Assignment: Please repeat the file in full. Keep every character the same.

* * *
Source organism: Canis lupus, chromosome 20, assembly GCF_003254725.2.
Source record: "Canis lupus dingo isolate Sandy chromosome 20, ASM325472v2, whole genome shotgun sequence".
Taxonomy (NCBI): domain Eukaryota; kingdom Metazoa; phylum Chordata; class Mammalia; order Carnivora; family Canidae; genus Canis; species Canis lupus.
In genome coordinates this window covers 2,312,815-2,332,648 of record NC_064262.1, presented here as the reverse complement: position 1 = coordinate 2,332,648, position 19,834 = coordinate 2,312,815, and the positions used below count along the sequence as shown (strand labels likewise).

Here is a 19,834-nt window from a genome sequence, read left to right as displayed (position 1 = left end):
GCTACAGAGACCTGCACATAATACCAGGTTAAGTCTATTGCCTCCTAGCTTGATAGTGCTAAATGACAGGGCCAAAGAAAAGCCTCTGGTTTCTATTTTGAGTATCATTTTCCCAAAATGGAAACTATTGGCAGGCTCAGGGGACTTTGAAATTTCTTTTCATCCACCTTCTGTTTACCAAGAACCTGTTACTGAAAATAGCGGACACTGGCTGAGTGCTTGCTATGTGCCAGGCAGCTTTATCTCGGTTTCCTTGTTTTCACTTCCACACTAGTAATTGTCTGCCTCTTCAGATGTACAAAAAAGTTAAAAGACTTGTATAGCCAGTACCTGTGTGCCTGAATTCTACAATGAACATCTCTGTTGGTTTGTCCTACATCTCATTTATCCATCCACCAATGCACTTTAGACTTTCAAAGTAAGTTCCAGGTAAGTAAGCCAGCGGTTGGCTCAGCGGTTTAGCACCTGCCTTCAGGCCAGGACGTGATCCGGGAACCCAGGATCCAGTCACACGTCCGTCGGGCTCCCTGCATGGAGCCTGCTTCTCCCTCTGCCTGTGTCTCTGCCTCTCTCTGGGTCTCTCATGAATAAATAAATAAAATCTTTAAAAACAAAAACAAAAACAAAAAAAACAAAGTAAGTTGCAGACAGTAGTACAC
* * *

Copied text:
Source organism: Canis lupus, chromosome 20, assembly GCF_003254725.2.
Source record: "Canis lupus dingo isolate Sandy chromosome 20, ASM325472v2, whole genome shotgun sequence".
Taxonomy (NCBI): domain Eukaryota; kingdom Metazoa; phylum Chordata; class Mammalia; order Carnivora; family Canidae; genus Canis; species Canis lupus.
In genome coordinates this window covers 2,312,815-2,332,648 of record NC_064262.1, presented here as the reverse complement: position 1 = coordinate 2,332,648, position 19,834 = coordinate 2,312,815, and the positions used below count along the sequence as shown (strand labels likewise).

Here is a 19,834-nt window from a genome sequence, read left to right as displayed (position 1 = left end):
GCTACAGAGACCTGCACATAATACCAGGTTAAGTCTATTGCCTCCTAGCTTGATAGTGCTAAATGACAGGGCCAAAGAAAAGCCTCTGGTTTCTATTTTGAGTATCATTTTCCCAAAATGGAAACTATTGGCAGGCTCAGGGGACTTTGAAATTTCTTTTCATCCACCTTCTGTTTACCAAGAACCTGTTACTGAAAATAGCGGACACTGGCTGAGTGCTTGCTATGTGCCAGGCAGCTTTATCTCGGTTTCCTTGTTTTCACTTCCACACTAGTAATTGTCTGCCTCTTCAGATGTACAAAAAAGTTAAAAGACTTGTATAGCCAGTACCTGTGTGCCTGAATTCTACAATGAACATCTCTGTTGGTTTGTCCTACATCTCATTTATCCATCCACCAATGCACTTTAGACTTTCAAAGTAAGTTCCAGGTAAGTAAGCCAGCGGTTGGCTCAGCGGTTTAGCACCTGCCTTCAGGCCAGGACGTGATCCGGGAACCCAGGATCCAGTCACACGTCCGTCGGGCTCCCTGCATGGAGCCTGCTTCTCCCTCTGCCTGTGTCTCTGCCTCTCTCTGGGTCTCTCATGAATAAATAAATAAAATCTTTAAAAACAAAAACAAAAACAAAAAAAACAAAGTAAGTTGCAGACAGTAGTACAC